Elsewhere, we saw our annual pre-season encouragement regarding The Ox continue, with another hard working and probing display capped by a brilliant goal. Let’s hope he can finally have a season without a freak injury de-railing things for him early on. He remains an explosive, hard-working and prodigiously talented footballer whose reputation has been undermined by 18 months of struggling for fitness and confidence. A decent run for young Alex could be massive for restoring balance to the team that has been somewhat lacking in recent times.
Of course, this being Arsenal, now the midfield appears to be in rude health, problems remain elsewhere.
Mertesacker’s injury, the short term absence of Gabriel and Koscielny’s need for post Euro’s rest leaves the centre-back cupboard bare as the season approaches, despite an encouraging start from Holding. Certainly we could do with the recruitment of a little more physicality and positional certainly before the season starts. There were times when the Mexican’s countered where things looked worrisome, particularly when they ran with the ball.
Accordingly, there are also similar questions at right back, with Debuchy’s lack of pace exposed several times, despite his hood assist for Chuba Akpom’s goal. Also, one has to assume that a 31 year old, who still has a shout of starting for his country, probably doesn’t fancy two more years of watching Bellerin from the side lines.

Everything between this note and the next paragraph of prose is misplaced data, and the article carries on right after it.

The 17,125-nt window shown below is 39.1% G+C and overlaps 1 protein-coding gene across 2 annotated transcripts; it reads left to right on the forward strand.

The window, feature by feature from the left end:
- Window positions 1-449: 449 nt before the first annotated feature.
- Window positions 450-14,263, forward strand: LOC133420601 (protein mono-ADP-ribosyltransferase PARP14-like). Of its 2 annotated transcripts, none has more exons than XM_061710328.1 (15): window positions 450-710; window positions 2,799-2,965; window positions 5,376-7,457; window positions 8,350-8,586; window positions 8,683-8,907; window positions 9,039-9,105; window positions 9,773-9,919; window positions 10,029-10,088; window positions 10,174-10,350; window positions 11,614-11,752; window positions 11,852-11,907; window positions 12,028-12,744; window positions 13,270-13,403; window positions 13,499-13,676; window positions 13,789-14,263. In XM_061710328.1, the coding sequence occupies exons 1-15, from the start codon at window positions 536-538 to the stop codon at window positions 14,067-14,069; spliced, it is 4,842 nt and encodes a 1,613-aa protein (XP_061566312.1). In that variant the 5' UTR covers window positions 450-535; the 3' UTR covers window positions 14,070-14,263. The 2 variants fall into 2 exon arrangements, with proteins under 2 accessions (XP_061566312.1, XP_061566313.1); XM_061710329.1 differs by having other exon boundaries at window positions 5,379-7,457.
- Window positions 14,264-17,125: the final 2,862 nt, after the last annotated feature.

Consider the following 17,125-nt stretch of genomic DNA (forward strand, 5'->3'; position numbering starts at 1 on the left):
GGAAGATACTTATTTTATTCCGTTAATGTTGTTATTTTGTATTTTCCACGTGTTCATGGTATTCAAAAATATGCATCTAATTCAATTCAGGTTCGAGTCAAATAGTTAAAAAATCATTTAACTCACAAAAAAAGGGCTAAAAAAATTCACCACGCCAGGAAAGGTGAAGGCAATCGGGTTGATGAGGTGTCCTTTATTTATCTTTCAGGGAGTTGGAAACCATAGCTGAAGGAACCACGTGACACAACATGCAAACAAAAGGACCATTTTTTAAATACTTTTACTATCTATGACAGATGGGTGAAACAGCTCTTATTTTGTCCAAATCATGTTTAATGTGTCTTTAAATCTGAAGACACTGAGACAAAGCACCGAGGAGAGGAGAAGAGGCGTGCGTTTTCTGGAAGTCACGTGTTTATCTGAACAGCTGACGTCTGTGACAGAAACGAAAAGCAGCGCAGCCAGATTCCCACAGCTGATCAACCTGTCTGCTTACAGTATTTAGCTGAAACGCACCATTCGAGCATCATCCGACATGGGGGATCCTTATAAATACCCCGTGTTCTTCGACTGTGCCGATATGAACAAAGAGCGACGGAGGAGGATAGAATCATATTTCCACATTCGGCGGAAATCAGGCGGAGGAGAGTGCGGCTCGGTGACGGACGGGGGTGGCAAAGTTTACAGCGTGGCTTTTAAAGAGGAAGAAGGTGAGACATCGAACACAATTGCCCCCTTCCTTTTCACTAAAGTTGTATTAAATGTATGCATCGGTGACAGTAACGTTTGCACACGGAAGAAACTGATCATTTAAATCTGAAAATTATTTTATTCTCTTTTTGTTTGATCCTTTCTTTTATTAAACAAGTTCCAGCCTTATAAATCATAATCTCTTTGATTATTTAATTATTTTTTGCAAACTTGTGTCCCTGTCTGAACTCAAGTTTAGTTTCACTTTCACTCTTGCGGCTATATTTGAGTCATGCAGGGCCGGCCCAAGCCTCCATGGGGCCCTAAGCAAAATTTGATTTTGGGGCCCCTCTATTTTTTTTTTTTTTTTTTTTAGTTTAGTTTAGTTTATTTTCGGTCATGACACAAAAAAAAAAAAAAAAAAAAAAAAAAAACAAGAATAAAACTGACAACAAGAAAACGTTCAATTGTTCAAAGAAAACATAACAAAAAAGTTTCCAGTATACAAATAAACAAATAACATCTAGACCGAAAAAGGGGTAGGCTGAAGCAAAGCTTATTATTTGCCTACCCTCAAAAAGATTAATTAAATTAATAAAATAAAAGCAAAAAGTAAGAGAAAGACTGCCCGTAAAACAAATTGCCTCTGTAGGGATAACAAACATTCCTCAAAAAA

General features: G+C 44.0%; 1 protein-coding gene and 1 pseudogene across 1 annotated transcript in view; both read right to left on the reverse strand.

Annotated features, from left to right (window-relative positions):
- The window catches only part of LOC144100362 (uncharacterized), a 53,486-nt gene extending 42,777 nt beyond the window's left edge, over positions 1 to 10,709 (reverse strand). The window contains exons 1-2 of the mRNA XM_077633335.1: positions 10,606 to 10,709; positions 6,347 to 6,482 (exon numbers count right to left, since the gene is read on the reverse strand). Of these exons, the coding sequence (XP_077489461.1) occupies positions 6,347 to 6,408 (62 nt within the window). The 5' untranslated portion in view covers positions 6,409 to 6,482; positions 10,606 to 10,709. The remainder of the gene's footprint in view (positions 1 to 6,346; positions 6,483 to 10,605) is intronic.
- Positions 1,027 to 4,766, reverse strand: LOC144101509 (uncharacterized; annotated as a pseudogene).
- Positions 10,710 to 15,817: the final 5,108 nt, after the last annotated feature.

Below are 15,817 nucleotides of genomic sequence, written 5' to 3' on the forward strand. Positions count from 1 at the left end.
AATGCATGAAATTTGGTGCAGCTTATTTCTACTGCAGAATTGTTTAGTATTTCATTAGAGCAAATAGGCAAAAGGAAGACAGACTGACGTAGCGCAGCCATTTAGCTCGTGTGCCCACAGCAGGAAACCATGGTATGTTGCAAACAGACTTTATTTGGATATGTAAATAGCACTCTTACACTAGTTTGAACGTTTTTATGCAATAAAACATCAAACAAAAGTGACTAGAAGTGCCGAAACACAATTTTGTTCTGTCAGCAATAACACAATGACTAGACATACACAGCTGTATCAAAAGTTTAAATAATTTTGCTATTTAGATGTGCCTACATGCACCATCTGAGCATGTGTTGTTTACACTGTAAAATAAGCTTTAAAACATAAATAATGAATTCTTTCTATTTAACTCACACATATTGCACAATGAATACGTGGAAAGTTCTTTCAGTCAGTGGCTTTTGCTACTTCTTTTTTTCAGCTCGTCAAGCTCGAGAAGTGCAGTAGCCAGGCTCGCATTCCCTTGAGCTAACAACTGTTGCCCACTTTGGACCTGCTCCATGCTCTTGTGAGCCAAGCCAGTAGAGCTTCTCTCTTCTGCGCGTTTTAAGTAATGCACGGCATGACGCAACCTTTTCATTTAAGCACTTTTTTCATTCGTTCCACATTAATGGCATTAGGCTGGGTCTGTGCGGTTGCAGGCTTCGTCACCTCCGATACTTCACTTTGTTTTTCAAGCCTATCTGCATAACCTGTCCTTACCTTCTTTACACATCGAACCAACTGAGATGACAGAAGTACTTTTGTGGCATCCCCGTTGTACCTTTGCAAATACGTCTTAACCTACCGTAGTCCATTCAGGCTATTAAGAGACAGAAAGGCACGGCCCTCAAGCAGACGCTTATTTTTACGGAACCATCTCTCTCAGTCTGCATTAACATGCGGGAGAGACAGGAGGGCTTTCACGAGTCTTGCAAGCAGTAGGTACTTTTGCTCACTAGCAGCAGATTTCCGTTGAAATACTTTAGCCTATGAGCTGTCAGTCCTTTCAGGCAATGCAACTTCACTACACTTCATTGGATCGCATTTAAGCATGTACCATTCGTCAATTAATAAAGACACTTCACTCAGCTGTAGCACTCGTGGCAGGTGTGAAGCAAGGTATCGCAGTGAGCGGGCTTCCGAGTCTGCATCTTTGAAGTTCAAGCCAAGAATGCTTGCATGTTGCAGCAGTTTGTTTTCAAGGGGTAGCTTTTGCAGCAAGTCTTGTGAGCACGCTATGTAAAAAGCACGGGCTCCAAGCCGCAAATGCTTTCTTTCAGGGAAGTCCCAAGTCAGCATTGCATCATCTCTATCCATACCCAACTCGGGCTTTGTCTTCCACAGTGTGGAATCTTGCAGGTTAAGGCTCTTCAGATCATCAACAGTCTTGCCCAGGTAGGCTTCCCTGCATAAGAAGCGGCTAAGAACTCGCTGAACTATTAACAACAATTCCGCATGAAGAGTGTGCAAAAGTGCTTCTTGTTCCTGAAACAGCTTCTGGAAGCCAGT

The glaring issue, as we all know, remains up top.
Theo’s pre-season audition isn’t really going to plan, and his lack of aggression or ability to retain possession under pressure is exasperating at times. Sure, his pace and movement give him an inherent threat, but one that looks infinitely more effective from a wider position. He’s in danger of letting this chance pass him by once and for all, which is maddening when you see how he can perform when he is fired up and putting himself about rather more. Against Chivas he trotted about ineffectually, lost possession far too easily and then nearly scored following a great Xhaka lofted through ball. Microcosmic.
Other than that it’s Chuba at the mo, who is having a better time of it. This time his goal was from further out – from a full seven yards – but he showed exactly the sort of aggression and physicality missing from Walcott to get there. On the flip side of the coin, his determined, selfless front running remained unmatched by his passing, decision making or finishing. His movement and physique make him much more of a lone striker then Theo, but his composure and touch are rather less polished. He could be useful as a bench option, at least until Welbeck recovers.
Thus, even in a comfortable win against mediocre and vaguely psychotic opponents, the question remained the same as it has done every summer since RVP’s little boy inside simultaneously pissed on his long-term career and Arsenal legacy (and our title hopes).
The options currently at our disposal are unconvincing that I don’t see how a failure to recruit in this area before the end of August can be seen as anything other than a dereliction of duty. We all know the prices are ridiculous and that value is not achievable. But we also all know that unless we can feed Giroud monkey glands and stick him in an oxygen chamber between games, he’s going to hit another barren patch at some point. And frankly, even if he were the handsome French mythical world class striker unicorn of our dreams (not those kinds of dreams…), it would still be farcical to start the session with so little support for him.
A bit like last year.
That said, we may have signed Rugani/Mustafi, Mahrez and Lacazette by Friday. In which case, ignore the second half of the above…